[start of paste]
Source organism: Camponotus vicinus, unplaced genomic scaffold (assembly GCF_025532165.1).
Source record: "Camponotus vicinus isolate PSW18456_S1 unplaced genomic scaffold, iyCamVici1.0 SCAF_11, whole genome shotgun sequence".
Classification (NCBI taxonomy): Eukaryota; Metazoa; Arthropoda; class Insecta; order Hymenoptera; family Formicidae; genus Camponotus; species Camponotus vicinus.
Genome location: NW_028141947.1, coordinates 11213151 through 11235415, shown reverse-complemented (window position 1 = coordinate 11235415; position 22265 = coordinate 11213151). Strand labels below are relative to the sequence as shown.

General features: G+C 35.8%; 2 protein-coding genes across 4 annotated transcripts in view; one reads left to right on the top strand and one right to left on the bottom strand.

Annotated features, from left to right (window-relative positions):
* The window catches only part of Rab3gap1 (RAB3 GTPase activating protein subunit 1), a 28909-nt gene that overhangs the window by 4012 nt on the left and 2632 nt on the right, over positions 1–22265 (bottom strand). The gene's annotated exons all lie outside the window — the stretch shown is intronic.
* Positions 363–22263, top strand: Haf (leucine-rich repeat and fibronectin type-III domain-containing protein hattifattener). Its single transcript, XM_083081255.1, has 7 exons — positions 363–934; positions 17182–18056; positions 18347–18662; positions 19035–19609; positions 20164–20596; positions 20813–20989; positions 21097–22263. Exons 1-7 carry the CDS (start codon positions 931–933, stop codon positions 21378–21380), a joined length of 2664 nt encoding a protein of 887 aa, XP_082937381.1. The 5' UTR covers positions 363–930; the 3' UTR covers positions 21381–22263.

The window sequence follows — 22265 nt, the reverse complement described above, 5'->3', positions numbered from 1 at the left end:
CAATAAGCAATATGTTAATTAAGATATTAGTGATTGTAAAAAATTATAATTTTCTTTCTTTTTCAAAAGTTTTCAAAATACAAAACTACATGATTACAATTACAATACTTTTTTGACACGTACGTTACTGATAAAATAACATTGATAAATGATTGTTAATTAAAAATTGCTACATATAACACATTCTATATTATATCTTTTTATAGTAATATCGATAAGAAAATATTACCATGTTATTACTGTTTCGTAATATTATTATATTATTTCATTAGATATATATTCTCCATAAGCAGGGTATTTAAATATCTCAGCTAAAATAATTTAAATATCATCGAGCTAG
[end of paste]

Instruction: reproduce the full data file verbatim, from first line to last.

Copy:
Source organism: Camponotus vicinus, unplaced genomic scaffold (assembly GCF_025532165.1).
Source record: "Camponotus vicinus isolate PSW18456_S1 unplaced genomic scaffold, iyCamVici1.0 SCAF_11, whole genome shotgun sequence".
Classification (NCBI taxonomy): Eukaryota; Metazoa; Arthropoda; class Insecta; order Hymenoptera; family Formicidae; genus Camponotus; species Camponotus vicinus.
Genome location: NW_028141947.1, coordinates 11213151 through 11235415, shown reverse-complemented (window position 1 = coordinate 11235415; position 22265 = coordinate 11213151). Strand labels below are relative to the sequence as shown.

General features: G+C 35.8%; 2 protein-coding genes across 4 annotated transcripts in view; one reads left to right on the top strand and one right to left on the bottom strand.

Annotated features, from left to right (window-relative positions):
* The window catches only part of Rab3gap1 (RAB3 GTPase activating protein subunit 1), a 28909-nt gene that overhangs the window by 4012 nt on the left and 2632 nt on the right, over positions 1–22265 (bottom strand). The gene's annotated exons all lie outside the window — the stretch shown is intronic.
* Positions 363–22263, top strand: Haf (leucine-rich repeat and fibronectin type-III domain-containing protein hattifattener). Its single transcript, XM_083081255.1, has 7 exons — positions 363–934; positions 17182–18056; positions 18347–18662; positions 19035–19609; positions 20164–20596; positions 20813–20989; positions 21097–22263. Exons 1-7 carry the CDS (start codon positions 931–933, stop codon positions 21378–21380), a joined length of 2664 nt encoding a protein of 887 aa, XP_082937381.1. The 5' UTR covers positions 363–930; the 3' UTR covers positions 21381–22263.

The window sequence follows — 22265 nt, the reverse complement described above, 5'->3', positions numbered from 1 at the left end:
CAATAAGCAATATGTTAATTAAGATATTAGTGATTGTAAAAAATTATAATTTTCTTTCTTTTTCAAAAGTTTTCAAAATACAAAACTACATGATTACAATTACAATACTTTTTTGACACGTACGTTACTGATAAAATAACATTGATAAATGATTGTTAATTAAAAATTGCTACATATAACACATTCTATATTATATCTTTTTATAGTAATATCGATAAGAAAATATTACCATGTTATTACTGTTTCGTAATATTATTATATTATTTCATTAGATATATATTCTCCATAAGCAGGGTATTTAAATATCTCAGCTAAAATAATTTAAATATCATCGAGCTAG